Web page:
Fighting these attitudes means accepting responsibility for the ways we perpetuate bad behaviors.  Racist jokes perpetuate attitudes that allow for systematic and overt racism- even when we think we are just being “funny”.  The intent to harm or marginalize may not be there- but the repetition and perpetuation of lazy heuristics does the dirty work.  We need to be conscious of those times when we let shorthand give an unintended narrative.  One turn of phrase might take us 1000 words to set right.

I like being called a racist (well, not really- or at all, honestly. I appreciate the opportunity for self-correction).  I like knowing that others are looking out for those times when I’m being lazy.  I value being reproved when I’m approaching things from the wrong vantage point.  Don’t get me wrong, I can be defensive.  I can be skeptical of the degree to which I’m culpable.   Those are human reactions.

We can’t stop calling out misogyny just because it is sub-contextual or unintended.  We can’t stop calling out homophobia, transphobia and racism because it is  harmless ignorant privilege and not crafted hateful attacks.  We need to consciously decide to point out not just Man boobz level misogyny, but those innocent-enough moments when we parrot the ideas that are the mortar of institutionalized mistreatment of our fellow human beings.

If you won’t call me a misogynist- a racist, homophobe, transphobe- whatever, then we have a problem.  We have a problem because you evidently don’t understand what those concepts mean.  They mean that I am someone who needs to pay attention- I need to check my privilege.  They are descriptive words for people who are not just blinded- but also shortsighted- by regressive patterns of thought.

So now that I’ve come clean about my faults, here is what I intend to do about it: I’m going to listen when you tell me I’m being insensitive.  I’m going to gladly support you when you try to make common sense codes of conduct institutional- so that I’m reminded of what ought to be self evident.  I’m going to use my skepticism as a tool of understanding as opposed to one for dismissing.

I’m going to go to great lengths to protect you from my bad ideas- and I hope you’ll do the same.

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An Open Letter to The Tone Troll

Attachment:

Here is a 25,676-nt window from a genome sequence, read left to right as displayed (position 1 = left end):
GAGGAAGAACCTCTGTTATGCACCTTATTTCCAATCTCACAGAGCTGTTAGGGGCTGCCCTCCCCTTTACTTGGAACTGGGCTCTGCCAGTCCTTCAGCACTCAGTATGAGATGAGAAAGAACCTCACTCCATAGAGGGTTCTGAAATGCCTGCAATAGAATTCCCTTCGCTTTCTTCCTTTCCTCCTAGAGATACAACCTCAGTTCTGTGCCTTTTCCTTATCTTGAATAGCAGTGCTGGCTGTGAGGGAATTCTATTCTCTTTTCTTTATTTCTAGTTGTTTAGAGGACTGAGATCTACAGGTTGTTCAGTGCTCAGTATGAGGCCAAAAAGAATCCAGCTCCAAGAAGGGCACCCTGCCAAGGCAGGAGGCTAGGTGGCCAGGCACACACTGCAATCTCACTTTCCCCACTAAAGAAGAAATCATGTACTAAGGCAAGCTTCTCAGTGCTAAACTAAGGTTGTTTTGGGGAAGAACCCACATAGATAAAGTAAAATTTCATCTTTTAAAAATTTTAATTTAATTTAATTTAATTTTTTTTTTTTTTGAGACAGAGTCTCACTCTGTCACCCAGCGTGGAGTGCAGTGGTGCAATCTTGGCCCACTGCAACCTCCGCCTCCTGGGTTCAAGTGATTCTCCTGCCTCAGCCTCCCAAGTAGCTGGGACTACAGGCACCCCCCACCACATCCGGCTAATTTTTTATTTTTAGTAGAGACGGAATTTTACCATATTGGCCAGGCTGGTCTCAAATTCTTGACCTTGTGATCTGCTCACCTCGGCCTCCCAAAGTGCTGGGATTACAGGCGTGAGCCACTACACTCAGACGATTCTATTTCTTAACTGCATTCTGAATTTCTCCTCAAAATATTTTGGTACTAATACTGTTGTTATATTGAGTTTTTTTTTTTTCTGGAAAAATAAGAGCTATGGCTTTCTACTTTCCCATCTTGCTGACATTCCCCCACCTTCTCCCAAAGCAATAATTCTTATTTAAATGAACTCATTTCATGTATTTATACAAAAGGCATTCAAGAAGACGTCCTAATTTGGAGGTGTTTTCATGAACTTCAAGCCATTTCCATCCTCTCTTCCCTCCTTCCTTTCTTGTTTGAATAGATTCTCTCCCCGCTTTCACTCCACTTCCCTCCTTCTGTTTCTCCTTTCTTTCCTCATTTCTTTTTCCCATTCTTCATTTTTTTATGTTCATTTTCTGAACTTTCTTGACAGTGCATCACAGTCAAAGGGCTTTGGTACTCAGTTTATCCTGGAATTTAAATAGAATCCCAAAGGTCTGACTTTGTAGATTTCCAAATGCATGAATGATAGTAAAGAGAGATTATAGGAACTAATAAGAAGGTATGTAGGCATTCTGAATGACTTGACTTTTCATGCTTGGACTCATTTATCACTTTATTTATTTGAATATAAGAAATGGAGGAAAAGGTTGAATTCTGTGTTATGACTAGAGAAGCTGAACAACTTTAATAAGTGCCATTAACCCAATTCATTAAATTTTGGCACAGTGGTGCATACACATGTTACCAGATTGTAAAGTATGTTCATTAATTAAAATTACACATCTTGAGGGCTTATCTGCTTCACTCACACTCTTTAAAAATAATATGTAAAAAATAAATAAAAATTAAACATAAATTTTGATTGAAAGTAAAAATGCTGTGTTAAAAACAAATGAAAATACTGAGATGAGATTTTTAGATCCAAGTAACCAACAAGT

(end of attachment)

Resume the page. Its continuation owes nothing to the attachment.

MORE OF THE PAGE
Posted on June 22, 2012. Filed under: Atheism, Atheist Ethics, Humour, Internet Etiquette, Personal, Religion, Social Justice, Trolls, You're Not Helping |

Hi there!

     I bet you’re wondering why I’m writing you this letter.  You might even be wondering why people are all so mad at you right now- and why they are calling you mean names.  I know, I know- you were only trying to help, right?  You just wanted to see a little decorum, a little civility- and everyone is just amplifying the very thing you are trying to help them discard.  It must be frustrating.  It must feel as though you are experiencing the cruel effects of tribalism- a sort of “internet xenophobia”, if you will.  You are a mere missionary preaching the gospel of civil discourse and the lynch mob stands with torches and pitchforks waiting for you at the county line.


Here is the thing.  Those people you were trying to help?  They are having a conversation.  That conversation has a topic.  That topic is important to them.  It is important enough that they are wearing their gut reactions on their sleeves.  So when you come waltzing in, and you say “Guys- hey, guys- Y U mad, bro?” they are more than likely going to turn on you.

Why, you ask?  You’re only trying to let cooler heads prevail, right? I totally get what you’re feeling right now.  I understand.

What you need to understand is that the reason they are mad is right in front of you.  It’s right there- in the post you are reading.  Heck, it may even be summed up pretty succinctly in the title of the post.  Yet here you are, telling these people that you don’t understand what could possibly have them up in arms.  This, to them, is the problem.